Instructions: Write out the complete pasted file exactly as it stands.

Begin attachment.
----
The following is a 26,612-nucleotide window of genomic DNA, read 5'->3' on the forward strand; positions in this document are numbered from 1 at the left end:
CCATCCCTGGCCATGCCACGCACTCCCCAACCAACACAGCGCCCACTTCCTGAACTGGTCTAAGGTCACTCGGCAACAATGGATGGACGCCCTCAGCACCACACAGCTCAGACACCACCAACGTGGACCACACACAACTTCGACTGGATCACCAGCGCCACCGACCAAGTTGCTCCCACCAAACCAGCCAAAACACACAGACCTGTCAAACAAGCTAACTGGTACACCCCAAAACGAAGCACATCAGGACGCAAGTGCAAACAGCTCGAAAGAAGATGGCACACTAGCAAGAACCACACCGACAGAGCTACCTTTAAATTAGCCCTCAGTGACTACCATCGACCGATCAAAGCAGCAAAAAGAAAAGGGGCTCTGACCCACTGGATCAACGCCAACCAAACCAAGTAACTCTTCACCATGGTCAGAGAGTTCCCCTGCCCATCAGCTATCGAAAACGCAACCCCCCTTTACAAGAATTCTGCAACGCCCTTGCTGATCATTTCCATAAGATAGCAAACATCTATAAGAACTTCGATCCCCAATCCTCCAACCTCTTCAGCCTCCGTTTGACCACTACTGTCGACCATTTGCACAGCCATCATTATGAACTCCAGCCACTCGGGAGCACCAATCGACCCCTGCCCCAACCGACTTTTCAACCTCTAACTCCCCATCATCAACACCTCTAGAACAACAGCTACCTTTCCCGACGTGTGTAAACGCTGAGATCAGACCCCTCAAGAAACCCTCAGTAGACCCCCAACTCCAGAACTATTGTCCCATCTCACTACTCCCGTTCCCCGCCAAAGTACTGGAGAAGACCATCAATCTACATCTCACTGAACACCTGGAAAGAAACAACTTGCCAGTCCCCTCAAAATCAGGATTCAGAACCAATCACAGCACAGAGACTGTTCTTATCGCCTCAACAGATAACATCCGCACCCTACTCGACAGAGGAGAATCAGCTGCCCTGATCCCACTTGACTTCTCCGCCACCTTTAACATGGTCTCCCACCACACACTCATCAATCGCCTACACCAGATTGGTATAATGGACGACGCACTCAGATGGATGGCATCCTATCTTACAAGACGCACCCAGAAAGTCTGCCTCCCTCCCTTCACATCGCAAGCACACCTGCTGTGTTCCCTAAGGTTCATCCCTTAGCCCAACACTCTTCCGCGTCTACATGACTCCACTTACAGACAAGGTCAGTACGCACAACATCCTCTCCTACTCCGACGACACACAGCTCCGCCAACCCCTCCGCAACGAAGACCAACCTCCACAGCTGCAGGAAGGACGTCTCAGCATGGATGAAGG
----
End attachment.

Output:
The following is a 26,612-nucleotide window of genomic DNA, read 5'->3' on the forward strand; positions in this document are numbered from 1 at the left end:
CCATCCCTGGCCATGCCACGCACTCCCCAACCAACACAGCGCCCACTTCCTGAACTGGTCTAAGGTCACTCGGCAACAATGGATGGACGCCCTCAGCACCACACAGCTCAGACACCACCAACGTGGACCACACACAACTTCGACTGGATCACCAGCGCCACCGACCAAGTTGCTCCCACCAAACCAGCCAAAACACACAGACCTGTCAAACAAGCTAACTGGTACACCCCAAAACGAAGCACATCAGGACGCAAGTGCAAACAGCTCGAAAGAAGATGGCACACTAGCAAGAACCACACCGACAGAGCTACCTTTAAATTAGCCCTCAGTGACTACCATCGACCGATCAAAGCAGCAAAAAGAAAAGGGGCTCTGACCCACTGGATCAACGCCAACCAAACCAAGTAACTCTTCACCATGGTCAGAGAGTTCCCCTGCCCATCAGCTATCGAAAACGCAACCCCCCTTTACAAGAATTCTGCAACGCCCTTGCTGATCATTTCCATAAGATAGCAAACATCTATAAGAACTTCGATCCCCAATCCTCCAACCTCTTCAGCCTCCGTTTGACCACTACTGTCGACCATTTGCACAGCCATCATTATGAACTCCAGCCACTCGGGAGCACCAATCGACCCCTGCCCCAACCGACTTTTCAACCTCTAACTCCCCATCATCAACACCTCTAGAACAACAGCTACCTTTCCCGACGTGTGTAAACGCTGAGATCAGACCCCTCAAGAAACCCTCAGTAGACCCCCAACTCCAGAACTATTGTCCCATCTCACTACTCCCGTTCCCCGCCAAAGTACTGGAGAAGACCATCAATCTACATCTCACTGAACACCTGGAAAGAAACAACTTGCCAGTCCCCTCAAAATCAGGATTCAGAACCAATCACAGCACAGAGACTGTTCTTATCGCCTCAACAGATAACATCCGCACCCTACTCGACAGAGGAGAATCAGCTGCCCTGATCCCACTTGACTTCTCCGCCACCTTTAACATGGTCTCCCACCACACACTCATCAATCGCCTACACCAGATTGGTATAATGGACGACGCACTCAGATGGATGGCATCCTATCTTACAAGACGCACCCAGAAAGTCTGCCTCCCTCCCTTCACATCGCAAGCACACCTGCTGTGTTCCCTAAGGTTCATCCCTTAGCCCAACACTCTTCCGCGTCTACATGACTCCACTTACAGACAAGGTCAGTACGCACAACATCCTCTCCTACTCCGACGACACACAGCTCCGCCAACCCCTCCGCAACGAAGACCAACCTCCACAGCTGCAGGAAGGACGTCTCAGCATGGATGAAGG